Histologically these tumors are characterized by perivascular pseudoressets throughout the tumor tissue more distinctly observed in solid areas of tumor. Most of the tumor cells are monotonous with coarse chromatin arrangement pattern. These rossets were characterized by short and thick blunt ended foot plates of astroblastoma cells directed toward the central blood vessel. These pseudorossets are also observed in glioblastoma and anaplastic astrocytoma, but appearance remains focal, while in astroblastoma these are spread all over the tumor tissue. Ependymoma also can have pseudorossets, but arrangement of cells remains more compact and cytoplasmic processes are thin, tapering toward central vessel and often fibrillated compared to thick and blunt ended in astroblastoma cells. Blood vessels in tumor tissue show areas of hyalinization. Some non-neural tumors also show the presence of pseudorossets, but they can be excluded on immunohistochemical demonstration of GFAP. [5],[6],[10],[11] In view of the unequivocal histological findings, MRI may play a crucial role in establishing a diagnosis. Even in our case, a final histological report of astroblastoma was given based on the unique imaging findings of the case.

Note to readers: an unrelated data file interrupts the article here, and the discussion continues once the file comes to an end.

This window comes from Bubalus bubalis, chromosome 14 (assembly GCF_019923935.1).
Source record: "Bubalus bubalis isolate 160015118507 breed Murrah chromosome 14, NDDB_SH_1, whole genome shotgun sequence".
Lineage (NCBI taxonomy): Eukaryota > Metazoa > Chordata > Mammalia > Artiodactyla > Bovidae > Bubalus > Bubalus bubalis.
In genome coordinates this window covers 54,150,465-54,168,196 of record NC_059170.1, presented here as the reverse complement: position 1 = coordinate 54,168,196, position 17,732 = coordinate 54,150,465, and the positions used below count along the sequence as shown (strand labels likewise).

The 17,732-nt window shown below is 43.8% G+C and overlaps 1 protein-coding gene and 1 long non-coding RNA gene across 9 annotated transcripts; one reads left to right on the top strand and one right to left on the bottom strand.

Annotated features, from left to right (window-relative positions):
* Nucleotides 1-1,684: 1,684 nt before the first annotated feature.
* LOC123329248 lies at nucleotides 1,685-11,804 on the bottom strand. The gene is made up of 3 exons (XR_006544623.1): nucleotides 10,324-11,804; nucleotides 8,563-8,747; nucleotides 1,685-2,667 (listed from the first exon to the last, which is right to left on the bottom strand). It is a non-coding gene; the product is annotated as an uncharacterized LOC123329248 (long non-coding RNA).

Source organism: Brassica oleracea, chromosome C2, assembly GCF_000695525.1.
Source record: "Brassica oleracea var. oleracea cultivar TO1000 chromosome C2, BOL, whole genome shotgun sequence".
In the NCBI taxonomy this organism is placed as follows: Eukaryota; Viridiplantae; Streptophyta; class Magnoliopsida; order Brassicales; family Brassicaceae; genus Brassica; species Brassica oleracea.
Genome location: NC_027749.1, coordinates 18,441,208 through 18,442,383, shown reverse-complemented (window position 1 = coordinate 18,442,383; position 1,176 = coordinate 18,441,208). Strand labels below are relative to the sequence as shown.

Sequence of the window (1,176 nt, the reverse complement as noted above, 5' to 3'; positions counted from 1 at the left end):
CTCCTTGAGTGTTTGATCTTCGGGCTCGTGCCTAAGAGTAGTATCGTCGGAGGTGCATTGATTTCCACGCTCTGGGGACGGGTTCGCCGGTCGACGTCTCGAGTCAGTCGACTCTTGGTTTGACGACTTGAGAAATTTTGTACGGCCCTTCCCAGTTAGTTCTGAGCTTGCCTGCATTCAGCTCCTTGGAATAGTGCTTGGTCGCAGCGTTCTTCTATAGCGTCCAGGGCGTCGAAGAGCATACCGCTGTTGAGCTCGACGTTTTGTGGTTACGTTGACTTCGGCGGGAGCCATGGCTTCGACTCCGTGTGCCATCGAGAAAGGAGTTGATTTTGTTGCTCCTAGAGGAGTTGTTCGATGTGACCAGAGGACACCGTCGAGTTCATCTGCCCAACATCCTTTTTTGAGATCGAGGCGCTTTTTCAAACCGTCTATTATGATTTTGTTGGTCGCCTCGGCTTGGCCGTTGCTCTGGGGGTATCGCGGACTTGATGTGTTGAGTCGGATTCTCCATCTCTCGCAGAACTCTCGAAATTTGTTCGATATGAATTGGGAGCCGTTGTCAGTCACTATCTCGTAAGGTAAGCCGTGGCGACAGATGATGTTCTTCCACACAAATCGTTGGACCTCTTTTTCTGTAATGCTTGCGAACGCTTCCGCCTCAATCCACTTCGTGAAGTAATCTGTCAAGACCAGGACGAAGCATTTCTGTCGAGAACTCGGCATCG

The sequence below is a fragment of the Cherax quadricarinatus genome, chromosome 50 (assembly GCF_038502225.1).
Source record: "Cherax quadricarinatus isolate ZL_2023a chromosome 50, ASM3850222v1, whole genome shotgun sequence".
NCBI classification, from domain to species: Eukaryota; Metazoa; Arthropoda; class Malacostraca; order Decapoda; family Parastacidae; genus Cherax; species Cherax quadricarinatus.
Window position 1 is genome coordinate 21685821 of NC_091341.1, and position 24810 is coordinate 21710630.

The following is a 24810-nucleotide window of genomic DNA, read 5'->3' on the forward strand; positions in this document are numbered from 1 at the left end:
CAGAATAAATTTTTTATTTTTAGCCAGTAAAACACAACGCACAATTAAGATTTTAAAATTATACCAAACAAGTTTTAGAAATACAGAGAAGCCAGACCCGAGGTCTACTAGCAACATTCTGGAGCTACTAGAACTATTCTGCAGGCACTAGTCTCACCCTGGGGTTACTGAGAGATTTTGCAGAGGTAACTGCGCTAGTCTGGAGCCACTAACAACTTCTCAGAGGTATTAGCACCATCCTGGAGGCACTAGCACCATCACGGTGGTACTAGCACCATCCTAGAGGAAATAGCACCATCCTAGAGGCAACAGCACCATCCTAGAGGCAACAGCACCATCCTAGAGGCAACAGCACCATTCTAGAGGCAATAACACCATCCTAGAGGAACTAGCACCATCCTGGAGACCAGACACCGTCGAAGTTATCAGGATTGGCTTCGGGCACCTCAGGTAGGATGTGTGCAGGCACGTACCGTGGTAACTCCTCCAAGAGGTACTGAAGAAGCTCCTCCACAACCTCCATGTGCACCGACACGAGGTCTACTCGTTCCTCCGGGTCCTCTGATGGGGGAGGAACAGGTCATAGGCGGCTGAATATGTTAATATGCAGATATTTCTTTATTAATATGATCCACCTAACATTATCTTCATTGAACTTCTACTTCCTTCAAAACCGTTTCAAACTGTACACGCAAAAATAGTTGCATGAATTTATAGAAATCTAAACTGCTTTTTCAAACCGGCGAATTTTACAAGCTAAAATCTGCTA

Surgical excision of the tumor remains the mainstay of the treatment, which achieves decompression of tumor relieving raised intracranial pressure and decreases the cellular load. As these tumors generally present with raised intracranial pressure, role of surgery as a primary therapy is well justified. [1],[2],[3] In postoperative period, chemotherapy and radiotherapy have been tried in different series with limited success. [3],[5],[12] The overall prognosis of this tumor remains average with average survival being 4 years after the diagnosis in several series. [3],[5],[7],[12],[13] In some patients, chemotherapy with methotrexate, vincristine, and leukovarin have been tried successfully. [5] The present consensus is to do surgical excision of the patients with postoperative radiotherapy and chemotherapy with the grade of excision being the major determinant of prognosis. [13]